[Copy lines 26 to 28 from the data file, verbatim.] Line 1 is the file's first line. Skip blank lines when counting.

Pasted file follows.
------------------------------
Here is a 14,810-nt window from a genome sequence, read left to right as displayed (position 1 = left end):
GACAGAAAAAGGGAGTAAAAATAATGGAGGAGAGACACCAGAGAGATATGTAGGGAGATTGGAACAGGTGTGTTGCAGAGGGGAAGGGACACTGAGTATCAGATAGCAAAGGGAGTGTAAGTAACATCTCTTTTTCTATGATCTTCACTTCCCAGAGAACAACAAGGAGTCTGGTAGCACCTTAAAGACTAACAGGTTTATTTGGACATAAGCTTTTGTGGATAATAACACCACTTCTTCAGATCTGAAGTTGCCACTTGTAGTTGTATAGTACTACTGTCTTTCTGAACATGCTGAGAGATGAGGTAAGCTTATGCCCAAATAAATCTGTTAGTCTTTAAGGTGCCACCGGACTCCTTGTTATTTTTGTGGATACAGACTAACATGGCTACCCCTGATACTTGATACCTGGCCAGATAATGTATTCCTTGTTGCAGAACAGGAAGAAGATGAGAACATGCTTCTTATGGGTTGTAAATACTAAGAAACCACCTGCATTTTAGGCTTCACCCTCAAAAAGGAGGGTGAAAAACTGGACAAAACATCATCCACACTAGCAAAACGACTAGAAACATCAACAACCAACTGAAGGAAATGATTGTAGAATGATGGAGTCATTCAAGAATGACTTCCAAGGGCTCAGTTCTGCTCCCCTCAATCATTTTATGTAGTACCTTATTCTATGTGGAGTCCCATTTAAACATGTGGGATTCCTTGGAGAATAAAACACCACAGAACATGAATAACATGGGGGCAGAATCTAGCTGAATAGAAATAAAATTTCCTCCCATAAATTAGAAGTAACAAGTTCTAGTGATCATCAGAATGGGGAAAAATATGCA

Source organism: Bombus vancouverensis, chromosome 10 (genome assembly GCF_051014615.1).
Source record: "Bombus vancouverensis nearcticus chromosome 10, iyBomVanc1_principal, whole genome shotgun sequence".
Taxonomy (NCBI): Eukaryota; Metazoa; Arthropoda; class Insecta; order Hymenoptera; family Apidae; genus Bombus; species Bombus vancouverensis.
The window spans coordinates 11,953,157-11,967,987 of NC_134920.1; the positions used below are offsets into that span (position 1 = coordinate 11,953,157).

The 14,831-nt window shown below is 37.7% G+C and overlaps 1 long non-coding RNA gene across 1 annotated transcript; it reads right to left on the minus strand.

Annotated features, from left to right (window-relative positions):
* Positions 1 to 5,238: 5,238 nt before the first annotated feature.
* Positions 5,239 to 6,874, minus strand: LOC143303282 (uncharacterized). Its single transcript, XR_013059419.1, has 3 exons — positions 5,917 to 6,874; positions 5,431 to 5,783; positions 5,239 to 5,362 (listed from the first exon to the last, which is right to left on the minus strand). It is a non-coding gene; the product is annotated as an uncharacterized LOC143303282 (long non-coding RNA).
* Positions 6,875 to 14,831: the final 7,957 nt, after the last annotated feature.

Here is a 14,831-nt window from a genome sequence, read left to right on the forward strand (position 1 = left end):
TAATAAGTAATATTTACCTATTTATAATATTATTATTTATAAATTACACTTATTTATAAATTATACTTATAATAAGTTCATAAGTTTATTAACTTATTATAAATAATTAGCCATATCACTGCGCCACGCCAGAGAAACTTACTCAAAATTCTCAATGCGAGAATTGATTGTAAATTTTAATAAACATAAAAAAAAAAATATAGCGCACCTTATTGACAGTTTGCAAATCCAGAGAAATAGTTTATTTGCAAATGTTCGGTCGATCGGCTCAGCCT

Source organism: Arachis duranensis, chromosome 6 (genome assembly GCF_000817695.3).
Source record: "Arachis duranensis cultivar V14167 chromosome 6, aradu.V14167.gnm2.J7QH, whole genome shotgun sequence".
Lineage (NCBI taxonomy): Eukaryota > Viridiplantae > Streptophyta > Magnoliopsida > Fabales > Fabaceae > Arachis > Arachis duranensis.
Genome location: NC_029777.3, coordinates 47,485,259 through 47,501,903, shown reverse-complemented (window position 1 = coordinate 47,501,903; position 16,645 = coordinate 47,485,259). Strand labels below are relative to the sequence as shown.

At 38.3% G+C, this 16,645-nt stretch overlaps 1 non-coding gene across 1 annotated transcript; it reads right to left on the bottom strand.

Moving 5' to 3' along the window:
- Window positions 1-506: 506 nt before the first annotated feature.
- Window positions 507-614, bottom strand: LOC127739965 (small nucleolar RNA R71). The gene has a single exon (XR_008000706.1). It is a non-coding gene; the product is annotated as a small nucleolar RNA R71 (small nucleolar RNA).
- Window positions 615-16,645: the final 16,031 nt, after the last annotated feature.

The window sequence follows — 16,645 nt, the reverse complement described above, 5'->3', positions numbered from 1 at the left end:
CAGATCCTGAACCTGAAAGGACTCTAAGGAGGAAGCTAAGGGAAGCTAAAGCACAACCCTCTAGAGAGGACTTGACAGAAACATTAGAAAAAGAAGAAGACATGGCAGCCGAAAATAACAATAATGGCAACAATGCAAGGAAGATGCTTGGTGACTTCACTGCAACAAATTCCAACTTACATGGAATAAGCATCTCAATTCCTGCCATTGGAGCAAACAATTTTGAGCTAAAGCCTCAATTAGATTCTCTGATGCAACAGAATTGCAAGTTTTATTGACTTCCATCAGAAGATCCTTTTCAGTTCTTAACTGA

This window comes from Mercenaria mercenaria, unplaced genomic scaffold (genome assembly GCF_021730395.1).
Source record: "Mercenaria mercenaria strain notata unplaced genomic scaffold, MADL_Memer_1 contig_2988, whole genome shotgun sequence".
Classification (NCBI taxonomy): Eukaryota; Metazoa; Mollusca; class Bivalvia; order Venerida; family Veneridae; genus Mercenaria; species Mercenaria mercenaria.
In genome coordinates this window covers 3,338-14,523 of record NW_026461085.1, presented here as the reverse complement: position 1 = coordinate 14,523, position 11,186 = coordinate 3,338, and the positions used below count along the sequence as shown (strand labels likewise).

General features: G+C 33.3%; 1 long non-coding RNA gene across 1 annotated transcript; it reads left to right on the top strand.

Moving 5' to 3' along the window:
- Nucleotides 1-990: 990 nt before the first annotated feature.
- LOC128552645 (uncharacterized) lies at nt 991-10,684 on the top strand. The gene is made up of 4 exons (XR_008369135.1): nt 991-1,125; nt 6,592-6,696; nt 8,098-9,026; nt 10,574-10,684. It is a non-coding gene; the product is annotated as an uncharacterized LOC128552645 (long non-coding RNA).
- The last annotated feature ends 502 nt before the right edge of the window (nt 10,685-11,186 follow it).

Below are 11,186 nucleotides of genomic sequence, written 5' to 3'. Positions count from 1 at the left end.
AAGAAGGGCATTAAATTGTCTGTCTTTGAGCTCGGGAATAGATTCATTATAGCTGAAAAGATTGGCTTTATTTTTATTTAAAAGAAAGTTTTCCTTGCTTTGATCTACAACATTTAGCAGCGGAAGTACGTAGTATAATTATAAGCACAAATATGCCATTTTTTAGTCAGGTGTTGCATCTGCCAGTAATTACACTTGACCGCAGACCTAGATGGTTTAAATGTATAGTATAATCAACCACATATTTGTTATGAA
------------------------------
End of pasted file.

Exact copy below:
Source record: "Mercenaria mercenaria strain notata unplaced genomic scaffold, MADL_Memer_1 contig_2988, whole genome shotgun sequence".
Classification (NCBI taxonomy): Eukaryota; Metazoa; Mollusca; class Bivalvia; order Venerida; family Veneridae; genus Mercenaria; species Mercenaria mercenaria.
In genome coordinates this window covers 3,338-14,523 of record NW_026461085.1, presented here as the reverse complement: position 1 = coordinate 14,523, position 11,186 = coordinate 3,338, and the positions used below count along the sequence as shown (strand labels likewise).